Despite these risks, most of the ordinary investors who buy WMPs believe they’re making a safe investment. “About 30 percent of WMPs guarantee return of principal,” Liang says, and “70 percent are not guaranteed. But a lot of people believe they’re safe.”
“Running long after leaving the edge of the cliff”
The scheme worked only so long as the Chinese stock market continued to surge. But despite a modest bounce today, that surge is probably over because, as the Telegraph’s Jeremy Warner explains, it was still a 1929-esque bubble:
Already, there are warning signs of a slowdown, similar to those that front-ran the 1929 crash – depressed commodity prices and a virtual hiatus in global trade growth. The Chinese economy is like one of those cartoon characters who manages to keep running long after leaving the edge of the cliff, only belatedly to look down and plunge into the abyss.
China cannot forever, Greenspan-like, keep answering each successive bubble by creating another. First it was gold, then housing, and when cooling measures threatened an all-out bust in the property and construction markets, the taps were turned on afresh, producing a further flood of money into the stock market. The authorities were happy to tolerate the bull market at first, hoping it might encourage a switch from debt to equity financing, but there seems little chance of that now. The stock market boom has only succeeded in adding to the debt.
The Chinese government has tried thump a heavy thumb on the scale. Chinese police are investigating “malicious” short-selling, and the government has imposed severe restrictions on trading. But few analysts expect such steps to shift the underlying reality that China’s stock market has lost touch with her economy. And sooner or later, reality bites.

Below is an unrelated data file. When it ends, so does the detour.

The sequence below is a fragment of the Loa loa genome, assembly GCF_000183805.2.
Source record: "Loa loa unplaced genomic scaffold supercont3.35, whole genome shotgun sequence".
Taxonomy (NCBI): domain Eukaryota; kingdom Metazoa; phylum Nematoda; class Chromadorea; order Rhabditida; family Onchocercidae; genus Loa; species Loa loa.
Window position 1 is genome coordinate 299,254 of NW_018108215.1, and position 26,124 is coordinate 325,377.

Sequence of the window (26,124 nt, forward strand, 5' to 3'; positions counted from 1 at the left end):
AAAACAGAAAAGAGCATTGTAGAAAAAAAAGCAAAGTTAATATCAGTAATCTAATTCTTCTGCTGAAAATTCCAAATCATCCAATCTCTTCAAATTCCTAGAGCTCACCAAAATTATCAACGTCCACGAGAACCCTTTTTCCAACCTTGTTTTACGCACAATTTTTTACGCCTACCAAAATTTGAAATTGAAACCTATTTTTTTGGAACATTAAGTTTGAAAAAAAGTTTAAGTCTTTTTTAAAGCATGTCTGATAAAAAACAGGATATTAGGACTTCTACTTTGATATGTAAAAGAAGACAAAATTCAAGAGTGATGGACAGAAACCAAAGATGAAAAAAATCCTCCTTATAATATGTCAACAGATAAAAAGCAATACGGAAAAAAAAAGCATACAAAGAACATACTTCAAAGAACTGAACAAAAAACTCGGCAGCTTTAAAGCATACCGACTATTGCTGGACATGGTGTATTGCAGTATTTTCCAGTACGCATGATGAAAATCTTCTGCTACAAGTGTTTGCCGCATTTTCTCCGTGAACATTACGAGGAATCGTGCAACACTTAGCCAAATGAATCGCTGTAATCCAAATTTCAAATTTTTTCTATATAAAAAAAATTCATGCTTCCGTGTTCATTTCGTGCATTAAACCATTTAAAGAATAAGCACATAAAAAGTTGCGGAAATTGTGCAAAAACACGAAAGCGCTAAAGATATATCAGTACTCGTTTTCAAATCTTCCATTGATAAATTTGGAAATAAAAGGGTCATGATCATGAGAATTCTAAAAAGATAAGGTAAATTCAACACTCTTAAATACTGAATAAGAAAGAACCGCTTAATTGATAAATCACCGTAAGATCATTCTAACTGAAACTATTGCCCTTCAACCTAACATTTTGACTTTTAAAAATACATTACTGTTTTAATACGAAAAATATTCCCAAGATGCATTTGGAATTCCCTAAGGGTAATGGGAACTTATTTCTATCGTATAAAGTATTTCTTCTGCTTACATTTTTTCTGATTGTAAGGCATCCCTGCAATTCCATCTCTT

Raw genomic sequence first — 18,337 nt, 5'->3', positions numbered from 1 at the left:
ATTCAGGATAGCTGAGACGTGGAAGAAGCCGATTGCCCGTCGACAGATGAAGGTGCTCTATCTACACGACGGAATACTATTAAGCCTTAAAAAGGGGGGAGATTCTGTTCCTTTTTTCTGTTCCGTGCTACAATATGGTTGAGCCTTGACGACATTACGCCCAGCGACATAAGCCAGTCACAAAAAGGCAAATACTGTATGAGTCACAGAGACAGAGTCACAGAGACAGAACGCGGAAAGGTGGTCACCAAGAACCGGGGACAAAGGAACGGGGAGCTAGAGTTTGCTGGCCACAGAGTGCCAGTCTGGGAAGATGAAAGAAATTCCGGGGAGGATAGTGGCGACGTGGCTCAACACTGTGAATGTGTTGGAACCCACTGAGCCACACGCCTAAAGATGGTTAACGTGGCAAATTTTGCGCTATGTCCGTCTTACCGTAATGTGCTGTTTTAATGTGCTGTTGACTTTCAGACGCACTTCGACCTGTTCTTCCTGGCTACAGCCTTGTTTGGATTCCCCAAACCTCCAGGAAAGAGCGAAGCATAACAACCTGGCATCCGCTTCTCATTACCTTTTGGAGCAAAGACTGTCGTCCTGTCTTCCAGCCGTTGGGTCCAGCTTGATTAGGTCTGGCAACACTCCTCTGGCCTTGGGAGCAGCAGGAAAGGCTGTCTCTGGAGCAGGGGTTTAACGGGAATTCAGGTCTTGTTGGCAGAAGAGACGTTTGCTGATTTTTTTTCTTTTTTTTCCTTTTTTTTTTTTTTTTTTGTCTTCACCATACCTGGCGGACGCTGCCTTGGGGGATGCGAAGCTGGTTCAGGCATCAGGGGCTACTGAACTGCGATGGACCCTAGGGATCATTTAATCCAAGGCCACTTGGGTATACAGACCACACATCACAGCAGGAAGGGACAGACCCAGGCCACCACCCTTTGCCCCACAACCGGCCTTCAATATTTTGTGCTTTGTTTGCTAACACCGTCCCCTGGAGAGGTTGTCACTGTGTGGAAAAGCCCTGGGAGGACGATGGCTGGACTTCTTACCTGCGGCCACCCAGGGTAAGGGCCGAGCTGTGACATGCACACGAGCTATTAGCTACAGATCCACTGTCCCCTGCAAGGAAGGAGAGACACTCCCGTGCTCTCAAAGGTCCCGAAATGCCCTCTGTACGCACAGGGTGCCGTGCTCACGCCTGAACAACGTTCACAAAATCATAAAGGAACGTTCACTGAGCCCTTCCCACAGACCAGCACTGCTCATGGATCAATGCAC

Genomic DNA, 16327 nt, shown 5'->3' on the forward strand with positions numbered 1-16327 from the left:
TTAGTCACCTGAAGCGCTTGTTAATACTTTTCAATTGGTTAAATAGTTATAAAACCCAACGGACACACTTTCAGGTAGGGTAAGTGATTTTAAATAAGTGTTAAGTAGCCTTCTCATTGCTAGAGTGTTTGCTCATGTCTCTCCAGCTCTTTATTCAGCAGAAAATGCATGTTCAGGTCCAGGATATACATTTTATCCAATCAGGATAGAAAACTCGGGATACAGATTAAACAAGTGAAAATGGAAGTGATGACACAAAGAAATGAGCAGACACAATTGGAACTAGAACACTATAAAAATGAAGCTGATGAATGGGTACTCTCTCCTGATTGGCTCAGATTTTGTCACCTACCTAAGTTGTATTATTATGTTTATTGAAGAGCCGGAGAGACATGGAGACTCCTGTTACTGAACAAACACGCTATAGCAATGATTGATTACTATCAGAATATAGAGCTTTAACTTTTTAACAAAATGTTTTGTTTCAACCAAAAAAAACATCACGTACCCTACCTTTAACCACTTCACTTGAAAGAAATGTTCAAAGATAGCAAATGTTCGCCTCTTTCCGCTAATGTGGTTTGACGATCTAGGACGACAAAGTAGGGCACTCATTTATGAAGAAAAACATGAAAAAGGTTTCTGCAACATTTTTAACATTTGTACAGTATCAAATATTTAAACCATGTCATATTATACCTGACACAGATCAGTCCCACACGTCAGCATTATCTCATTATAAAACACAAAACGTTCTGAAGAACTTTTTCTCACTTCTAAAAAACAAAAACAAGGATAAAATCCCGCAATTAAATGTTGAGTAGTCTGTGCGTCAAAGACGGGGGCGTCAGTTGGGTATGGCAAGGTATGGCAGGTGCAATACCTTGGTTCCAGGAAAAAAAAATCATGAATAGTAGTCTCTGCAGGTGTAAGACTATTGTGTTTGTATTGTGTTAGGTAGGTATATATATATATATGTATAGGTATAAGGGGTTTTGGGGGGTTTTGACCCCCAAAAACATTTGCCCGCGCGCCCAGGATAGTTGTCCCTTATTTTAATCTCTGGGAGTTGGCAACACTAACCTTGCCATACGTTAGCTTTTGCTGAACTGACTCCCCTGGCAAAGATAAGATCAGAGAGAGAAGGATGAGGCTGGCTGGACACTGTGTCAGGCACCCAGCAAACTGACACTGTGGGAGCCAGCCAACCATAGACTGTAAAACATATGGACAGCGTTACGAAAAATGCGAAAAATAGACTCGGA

“People need to work longer hours”
Perhaps recognizing that China is no longer his party’s dream, GOP WHannabe Jeb Bush wants the U.S. to become more like Greece:
Bush made the statement during a meeting with the editorial board of the New Hampshire Union Leader as he explained his ideas on tax reform and the need to generate 4 percent economic growth.
“My aspiration for the country – and I believe we can achieve it – is 4 percent growth as far as the eye can see,” he told the newspaper. “Which means we have to be a lot more productive, workforce participation has to rise from its all-time modern lows. It means that people need to work longer hours and, through their productivity, gain more income for their families. That’s the only way we’re going to get out of this rut that we’re in.”
Set aside his rainbow-spewing unicorn of “4 percent growth as far as the eye can see.” He thinks the problem with our economy is that American workers don’t work enough hours.
But the average American worker worked 1789 hours last year. Assuming no time off, that’s 34 hours a week. And look at the list of countries whose workers put in more hours: Mexico (2228), Costa Rica (2216), Greece (2042), Chile (1990), Russia (1985), Latvia (1938), Poland (1923), Iceland (1864), Estonia (1859), Hungary (1858), Portugal (1857), Israel (1853), Lithuania (1834), and Ireland (1821).
So … umm … which of those economic powerhouses would Bush like us to emulate?
And yes, you read that right. Those lazy Greeks put in more hours than any other workers in Europe. Maybe someone should mention that when the Eurozone finance ministers meet on Saturday.
“I believe that it’s historic”
You probably need some good news about now – I do – so here it is: